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To be continued…

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North East Watercolor Society 2019 Annual Juried Show

The North East Watercolor Society (NEWS) is having its annual juried show beginning today at Orange Hall Gallery and Loft. The gallery is located at 24 Grandview Avenue, Middletown, NY. Gallery hours are Monday – Thursday, 9 am – 8 pm, and Friday 9 am – 6 pm. The opening reception will be on March 3rd, 1 pm – 4 pm. Two of my paintings, Along the Battenkill and Garden Wall, will be on display along with 116 other selected watercolor paintings by 65 North East Region artists. There are some beautiful paintings in this exhibit! The show will be on display until March 18.

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Stockbridge Show

Beginning today, I have 14 paintings displayed at the Stockbridge Library Museum and Archives. It is an absolutely lovely, restored building (founded in 1862), located at 46 Main Street, Stockbridge, Massachusetts (down the block from the Red Lion Inn). Please view their website for hours (closed Sundays and Mondays). Many thanks to Jenney, Terry and Mark for helping me set up the show. The show consists of a few colored pencil paintings, as well as many of my watercolors. My paintings will be on display until February 28th.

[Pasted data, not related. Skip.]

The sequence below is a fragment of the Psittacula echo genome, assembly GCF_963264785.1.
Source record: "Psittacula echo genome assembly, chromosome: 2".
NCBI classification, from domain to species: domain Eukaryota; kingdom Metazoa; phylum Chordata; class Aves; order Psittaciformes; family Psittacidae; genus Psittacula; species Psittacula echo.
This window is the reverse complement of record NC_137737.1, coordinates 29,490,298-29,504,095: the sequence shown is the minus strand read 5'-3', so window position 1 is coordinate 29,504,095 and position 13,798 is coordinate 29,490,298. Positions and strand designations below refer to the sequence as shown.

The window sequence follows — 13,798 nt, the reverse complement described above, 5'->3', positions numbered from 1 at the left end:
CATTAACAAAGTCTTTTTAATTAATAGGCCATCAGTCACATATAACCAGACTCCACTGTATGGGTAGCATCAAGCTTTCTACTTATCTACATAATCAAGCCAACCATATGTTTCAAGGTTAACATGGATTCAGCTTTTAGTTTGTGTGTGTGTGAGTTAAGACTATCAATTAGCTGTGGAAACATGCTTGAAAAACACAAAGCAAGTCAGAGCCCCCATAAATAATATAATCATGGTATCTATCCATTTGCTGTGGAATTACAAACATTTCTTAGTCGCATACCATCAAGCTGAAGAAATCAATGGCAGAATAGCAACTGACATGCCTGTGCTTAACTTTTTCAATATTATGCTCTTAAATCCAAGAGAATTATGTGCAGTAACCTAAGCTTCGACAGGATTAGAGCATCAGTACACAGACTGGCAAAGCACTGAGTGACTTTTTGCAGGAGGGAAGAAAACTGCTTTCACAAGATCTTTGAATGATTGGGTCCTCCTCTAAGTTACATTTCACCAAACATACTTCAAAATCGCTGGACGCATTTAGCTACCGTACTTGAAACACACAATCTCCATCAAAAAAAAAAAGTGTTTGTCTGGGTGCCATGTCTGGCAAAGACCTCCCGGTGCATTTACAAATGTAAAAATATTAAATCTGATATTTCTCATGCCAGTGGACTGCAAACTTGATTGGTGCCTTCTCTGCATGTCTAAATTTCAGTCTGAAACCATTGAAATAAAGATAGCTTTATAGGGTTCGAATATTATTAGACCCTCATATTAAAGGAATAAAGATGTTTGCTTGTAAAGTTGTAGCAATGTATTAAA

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Lone Pine

I’ve just completed my last watercolor painting for 2018. Entitled Lone Pine, this painting is based on a photograph I took in Kings Canyon National Park, in California. The pine on the edge of the cliff, as well as the trees on the far right, have been burned black by fire. In fact, the distant mountains are in a haze created by the fires that were ongoing in Yosemite when we were there. I thought the contrast between the stark, burnt trees and the soft, hazy mountains made a striking image.

Lone Pine

Lone Pine

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Saratoga Arts Annual Show

Tomorrow is the opening of the Saratoga Arts Annual Member’s Show. My painting, Winter Woods, will be on display, along with over 200 other local artists. The show runs November 10 – January 4 at the Arts Center Gallery, in Saratoga Springs, NY. Gallery hours are Monday – Friday; 9-5, and Saturday; 11-5. The Gallery will be open late for the Victorian Streetwalk on November 29 and on First Night, December 31. Check out this great display of local upstate artists!